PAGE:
Happy ending for Apple keyboard 'scandal'?


After tons of negative press, Apple has finally launched a repair programme for recent MacBook and MacBook Pro laptops, whose keyboard would become partly unusable due to small particles of dust/crumbles getting under a key. The only solution was to replace the whole top case of the laptop!

As usual, it took them long to fully acknowledge the issue, and it is not clear if they will be replacing affected keyboards with improved ones. But it’s a start - if you know anyone who paid for such really expensive repairs, let them know they’re now elegible for a refund. Hopefully they’ll improve the design of the keyboard before releasing new models.


This is great news and about time!
Good to see they’re covering all models with this keyboard too. It’ll be interesting to see how they change the design for future models


Apple just launched an updated version of their MacBook Pro, with an apparently less noisy keyboard. iFixit took it apart, and it turns out that each key has an additional membrane of silicone, most likely to reduce chances of dust entering the keys. We have no idea whether this improved keyboard will also be installed on previous models when serviced, hopefully so - ultimately this should reduce Apple’s repair costs



And of course I was wrong, Apple confirms the new keyboards are exclusive to the latest model

Quite a shame! One of the commenters says ‘this is another example of planned obsolescence’ - hard to argue with that! I’m sure they’ll say it’s due to the design of the top case etc etc…


As much as I’d like my macbook keyboard to be quieter I wonder if the skirt in the new key design affects thermal characteristics, i.e. whether some heat that may go through the keyboard would be trapped.


Fair enough - aside from noise considerations, we can only hope that Apple has improved the design of the replacement parts they use for previous generation MacBooks. In an ideal world, they would be required to be more transparent about this, and also release data about the incidence of the problem. In a comment to a post about this, I read that it affected 4 out of 50 machines in a company - anecdotal evidence, sure, but 8% would be quite massive!


This is a pretty cool response / test by iFixit, involving neon paint


Intentionally or not, Apple released the improved keyboard when they started to replace the old faulty keyboard. How clever they are, I would say,.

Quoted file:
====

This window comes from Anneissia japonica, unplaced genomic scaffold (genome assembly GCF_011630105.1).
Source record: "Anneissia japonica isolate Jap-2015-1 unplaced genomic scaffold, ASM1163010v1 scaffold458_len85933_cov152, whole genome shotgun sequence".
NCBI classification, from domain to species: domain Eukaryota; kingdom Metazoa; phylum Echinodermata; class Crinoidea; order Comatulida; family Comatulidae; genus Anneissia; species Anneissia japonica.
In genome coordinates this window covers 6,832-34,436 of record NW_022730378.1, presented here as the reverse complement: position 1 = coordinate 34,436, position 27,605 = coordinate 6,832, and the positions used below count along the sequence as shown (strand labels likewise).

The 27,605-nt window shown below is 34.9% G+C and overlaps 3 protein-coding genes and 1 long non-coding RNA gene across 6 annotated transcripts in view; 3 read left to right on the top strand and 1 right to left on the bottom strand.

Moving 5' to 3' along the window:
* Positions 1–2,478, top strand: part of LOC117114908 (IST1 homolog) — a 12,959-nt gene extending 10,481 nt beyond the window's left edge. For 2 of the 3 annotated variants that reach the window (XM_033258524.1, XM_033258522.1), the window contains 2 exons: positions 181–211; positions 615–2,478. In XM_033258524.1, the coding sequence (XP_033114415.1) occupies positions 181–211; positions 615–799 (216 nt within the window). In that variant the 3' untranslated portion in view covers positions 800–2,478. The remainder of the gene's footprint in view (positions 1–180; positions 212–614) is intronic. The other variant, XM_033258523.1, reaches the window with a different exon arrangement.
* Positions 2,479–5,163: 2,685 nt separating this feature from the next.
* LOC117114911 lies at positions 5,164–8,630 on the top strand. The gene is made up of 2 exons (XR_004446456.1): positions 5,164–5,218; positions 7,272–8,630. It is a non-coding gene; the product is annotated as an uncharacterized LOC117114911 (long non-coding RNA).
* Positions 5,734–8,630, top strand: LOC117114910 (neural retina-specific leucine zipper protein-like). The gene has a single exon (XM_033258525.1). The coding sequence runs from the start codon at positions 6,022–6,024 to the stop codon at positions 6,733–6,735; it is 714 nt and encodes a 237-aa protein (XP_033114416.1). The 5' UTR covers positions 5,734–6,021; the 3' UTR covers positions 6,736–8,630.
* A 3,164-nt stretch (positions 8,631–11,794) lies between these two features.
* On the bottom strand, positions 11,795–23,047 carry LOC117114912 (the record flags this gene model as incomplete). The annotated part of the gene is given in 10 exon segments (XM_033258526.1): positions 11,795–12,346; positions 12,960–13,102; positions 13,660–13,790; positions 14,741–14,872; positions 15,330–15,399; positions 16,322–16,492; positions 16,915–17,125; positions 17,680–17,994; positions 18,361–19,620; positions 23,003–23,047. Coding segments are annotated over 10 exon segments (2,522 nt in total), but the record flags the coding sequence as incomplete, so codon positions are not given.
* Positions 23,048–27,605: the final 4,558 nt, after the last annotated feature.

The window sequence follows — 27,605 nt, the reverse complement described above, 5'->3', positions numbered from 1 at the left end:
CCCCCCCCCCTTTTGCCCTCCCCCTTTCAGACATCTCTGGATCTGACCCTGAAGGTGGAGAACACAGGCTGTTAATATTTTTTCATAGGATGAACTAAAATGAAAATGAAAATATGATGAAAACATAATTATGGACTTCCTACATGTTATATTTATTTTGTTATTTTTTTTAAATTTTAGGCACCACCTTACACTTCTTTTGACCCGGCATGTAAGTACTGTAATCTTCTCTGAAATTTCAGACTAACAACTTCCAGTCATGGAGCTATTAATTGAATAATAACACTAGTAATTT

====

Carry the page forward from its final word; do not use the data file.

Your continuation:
Unhappy ending for the existing users…


You guys really understand what is going on here ?

The manufacture recalled the defective devices to repair it. and they use the same defective part as the replacement.

You guys are more interested in the new product, which is nothing to do with the original defective model… Hope you do understand how marketing manipulation works.


Interesting video there @RestarToshi , thanks for sharing. Luke made a good point in the video about this not being the first time they’ve done this with defective parts.

I think we’re all on the same page here. As Ugo mentioned above, it’s definitely disappointing to see that Apple seems to be replacing older defective keyboards with the same model and not the updated one.

I liked iFixit’s response too @Janet. This seemed like a nice summary to me:

Apple may claim that they design products to last—and that designing for repairability compromises the durability of a device—but this keyboard misadventure belies those points. If a single grain of sand can bring a computer to a grinding halt, that’s not built to last. If said computer can only be fixed by throwing half of it away and starting over, that’s not built to last. We’re definitely excited to see improved protection on these machines—consumers deserve it with the prices they’re paying. But if Apple had designed their keyboards for longevity in the first place, instead of chasing thinness at all cost, maybe we’d be in a whole different timeline, where MacBooks are repairable, and they never canceled Firefly…

Interesting to note in iFixit’s teardown that they found some particles could still get under the keys despite the new membrane. It raises the question: will owners of the new model end up in the same situation a year or so down the line?